Object Lesson: Windmill in Anglia by John Moyer Heathcote

John Moyer Heathcote (British, 1800-1892), Windmill in Anglia, c. 1853, Paper negative, Museum purchase, Tina Freeman Fund, 2015.125

John Moyer Heathcote was an amateur painter and photographer in Norfolk, England, where he likely took this photograph of a windmill. Heathcote documented architecture and rural scenes, compiling photographs in albums including his 1853 Anglia Illustrata. This ghostly image is not a page from that book, but rather the paper negative used to produce a page in those albums or a model for watercolor painting. Heathcote used an early photographic process known as the calotype, in which photosensitive chemicals are applied to a piece of writing paper, that sheet is exposed to light in a camera, and then another series of chemical applications produce a translucent negative image on the sheet of paper. Heathcote coated his negatives in wax, which protected them. By exposing another piece of photographically treated paper to light shining through this negative, Heachcote – and us, today – could make a potentially infinite number of photographs of this windmill. However, there is only one example of this very negative obtained by NOMA in 2015.

The lineage between this windmill and today’s electrical wind turbines is fairly easy to see (and it is not the myth that either structure, then or today, causes any type of sickness). Before steam power, and in places that lacked moving water to provide power, mills like the one pictured here harnessed the wind to break down grains, make paper, squeeze oil from seeds, grind stone, and many other processes. While the negative imbues the structure with a haunting, otherworldly feel, Heathcote’s example of an English windmill is a fine reminder of humankind’s ongoing effort to use sustainable resources to make our everyday lives better.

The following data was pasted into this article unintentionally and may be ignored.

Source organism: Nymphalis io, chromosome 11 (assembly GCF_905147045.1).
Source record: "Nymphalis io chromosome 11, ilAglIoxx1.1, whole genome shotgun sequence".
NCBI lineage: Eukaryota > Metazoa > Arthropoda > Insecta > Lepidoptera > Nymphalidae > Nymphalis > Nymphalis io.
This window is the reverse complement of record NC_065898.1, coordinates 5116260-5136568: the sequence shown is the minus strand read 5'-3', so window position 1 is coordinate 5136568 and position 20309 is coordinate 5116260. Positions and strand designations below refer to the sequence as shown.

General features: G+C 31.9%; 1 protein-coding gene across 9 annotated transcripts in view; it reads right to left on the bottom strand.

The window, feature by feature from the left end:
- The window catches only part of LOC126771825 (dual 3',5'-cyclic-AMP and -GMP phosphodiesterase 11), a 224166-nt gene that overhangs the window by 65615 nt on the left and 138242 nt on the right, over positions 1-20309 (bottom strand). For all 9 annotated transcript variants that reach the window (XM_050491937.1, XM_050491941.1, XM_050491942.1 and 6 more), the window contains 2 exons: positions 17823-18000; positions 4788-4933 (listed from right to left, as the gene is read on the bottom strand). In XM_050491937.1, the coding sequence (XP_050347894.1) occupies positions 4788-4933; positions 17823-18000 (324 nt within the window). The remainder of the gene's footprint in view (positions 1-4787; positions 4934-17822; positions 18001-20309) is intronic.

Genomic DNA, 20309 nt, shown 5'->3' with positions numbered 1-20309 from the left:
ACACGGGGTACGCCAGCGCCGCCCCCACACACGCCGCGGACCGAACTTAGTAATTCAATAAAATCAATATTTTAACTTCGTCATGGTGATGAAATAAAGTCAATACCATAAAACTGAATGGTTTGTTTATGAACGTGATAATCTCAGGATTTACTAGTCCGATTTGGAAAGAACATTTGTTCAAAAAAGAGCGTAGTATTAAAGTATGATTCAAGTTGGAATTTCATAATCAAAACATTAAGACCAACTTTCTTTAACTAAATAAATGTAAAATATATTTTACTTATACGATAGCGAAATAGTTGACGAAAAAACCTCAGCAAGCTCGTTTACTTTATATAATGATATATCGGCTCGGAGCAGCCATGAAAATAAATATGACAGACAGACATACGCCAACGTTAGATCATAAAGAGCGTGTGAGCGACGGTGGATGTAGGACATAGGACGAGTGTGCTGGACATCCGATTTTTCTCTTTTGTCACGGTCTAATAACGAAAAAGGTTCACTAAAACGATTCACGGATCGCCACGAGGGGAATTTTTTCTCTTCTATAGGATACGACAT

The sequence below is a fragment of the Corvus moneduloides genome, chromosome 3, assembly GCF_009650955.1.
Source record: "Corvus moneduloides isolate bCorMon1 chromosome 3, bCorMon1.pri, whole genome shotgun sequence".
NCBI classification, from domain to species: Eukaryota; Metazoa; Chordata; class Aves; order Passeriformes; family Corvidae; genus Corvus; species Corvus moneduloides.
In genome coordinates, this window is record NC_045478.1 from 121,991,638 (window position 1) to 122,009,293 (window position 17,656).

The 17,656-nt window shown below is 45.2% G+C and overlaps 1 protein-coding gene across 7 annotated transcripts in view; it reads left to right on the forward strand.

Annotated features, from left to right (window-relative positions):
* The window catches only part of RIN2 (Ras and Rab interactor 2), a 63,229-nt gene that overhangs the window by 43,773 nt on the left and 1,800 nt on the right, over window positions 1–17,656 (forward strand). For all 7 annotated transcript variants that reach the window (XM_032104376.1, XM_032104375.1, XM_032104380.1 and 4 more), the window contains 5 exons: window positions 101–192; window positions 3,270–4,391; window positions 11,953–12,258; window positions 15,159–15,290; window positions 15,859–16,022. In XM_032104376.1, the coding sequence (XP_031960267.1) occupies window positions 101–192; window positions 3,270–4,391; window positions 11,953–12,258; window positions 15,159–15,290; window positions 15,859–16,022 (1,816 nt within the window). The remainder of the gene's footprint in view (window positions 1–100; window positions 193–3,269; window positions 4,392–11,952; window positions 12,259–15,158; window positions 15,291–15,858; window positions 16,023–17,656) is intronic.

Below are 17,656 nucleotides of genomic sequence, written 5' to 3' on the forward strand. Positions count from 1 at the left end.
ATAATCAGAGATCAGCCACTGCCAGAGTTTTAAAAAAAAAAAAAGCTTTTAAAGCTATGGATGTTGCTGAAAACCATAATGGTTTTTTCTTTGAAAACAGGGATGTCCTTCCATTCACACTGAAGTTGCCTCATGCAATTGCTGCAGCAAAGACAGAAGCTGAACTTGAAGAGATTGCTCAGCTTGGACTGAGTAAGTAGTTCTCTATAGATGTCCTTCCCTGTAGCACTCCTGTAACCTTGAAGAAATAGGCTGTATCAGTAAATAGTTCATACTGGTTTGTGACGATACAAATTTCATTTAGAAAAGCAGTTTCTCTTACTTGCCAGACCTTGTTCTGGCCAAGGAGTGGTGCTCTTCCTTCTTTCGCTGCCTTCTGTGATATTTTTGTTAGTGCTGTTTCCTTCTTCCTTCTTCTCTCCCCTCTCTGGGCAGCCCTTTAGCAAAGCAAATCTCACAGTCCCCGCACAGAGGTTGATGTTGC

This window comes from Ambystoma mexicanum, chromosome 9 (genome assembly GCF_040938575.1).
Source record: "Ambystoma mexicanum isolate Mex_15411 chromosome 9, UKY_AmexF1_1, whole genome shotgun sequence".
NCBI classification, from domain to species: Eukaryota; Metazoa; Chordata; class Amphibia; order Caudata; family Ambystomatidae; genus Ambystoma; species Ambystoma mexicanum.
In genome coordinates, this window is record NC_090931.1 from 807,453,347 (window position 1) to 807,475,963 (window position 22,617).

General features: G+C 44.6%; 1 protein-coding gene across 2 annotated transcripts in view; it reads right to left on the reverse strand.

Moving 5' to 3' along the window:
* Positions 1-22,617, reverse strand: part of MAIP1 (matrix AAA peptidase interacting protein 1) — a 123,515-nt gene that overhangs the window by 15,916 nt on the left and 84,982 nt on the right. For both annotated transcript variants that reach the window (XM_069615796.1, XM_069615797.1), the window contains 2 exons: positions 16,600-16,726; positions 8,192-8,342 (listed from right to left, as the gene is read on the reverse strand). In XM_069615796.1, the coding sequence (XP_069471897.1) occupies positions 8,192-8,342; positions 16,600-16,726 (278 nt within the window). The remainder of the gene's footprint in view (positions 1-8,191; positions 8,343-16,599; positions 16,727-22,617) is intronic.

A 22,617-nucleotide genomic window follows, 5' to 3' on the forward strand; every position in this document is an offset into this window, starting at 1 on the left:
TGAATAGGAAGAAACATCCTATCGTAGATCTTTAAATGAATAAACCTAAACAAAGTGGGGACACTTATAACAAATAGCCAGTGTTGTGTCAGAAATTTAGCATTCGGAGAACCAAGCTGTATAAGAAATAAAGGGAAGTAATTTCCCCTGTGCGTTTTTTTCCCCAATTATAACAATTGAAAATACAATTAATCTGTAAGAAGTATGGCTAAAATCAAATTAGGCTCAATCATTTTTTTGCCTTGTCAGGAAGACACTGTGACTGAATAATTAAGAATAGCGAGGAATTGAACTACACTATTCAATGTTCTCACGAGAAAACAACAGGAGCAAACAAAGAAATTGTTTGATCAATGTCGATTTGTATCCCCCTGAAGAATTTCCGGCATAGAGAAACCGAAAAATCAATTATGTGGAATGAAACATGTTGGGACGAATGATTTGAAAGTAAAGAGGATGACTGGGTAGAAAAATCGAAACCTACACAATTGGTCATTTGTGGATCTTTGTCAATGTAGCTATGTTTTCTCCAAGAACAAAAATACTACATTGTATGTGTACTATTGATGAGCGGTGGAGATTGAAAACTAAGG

Russell Lord, Freeman Family Curator of Photographs, Prints, and Drawings

Read about other photographs reflecting themes of sustainability, including images related to coal mining.

Many photographs from NOMA’s permanent collection are featured in Looking Again: Photography at the New Orleans Museum of Art (NOMA and Aperture, 2018). PURCHASE NOW

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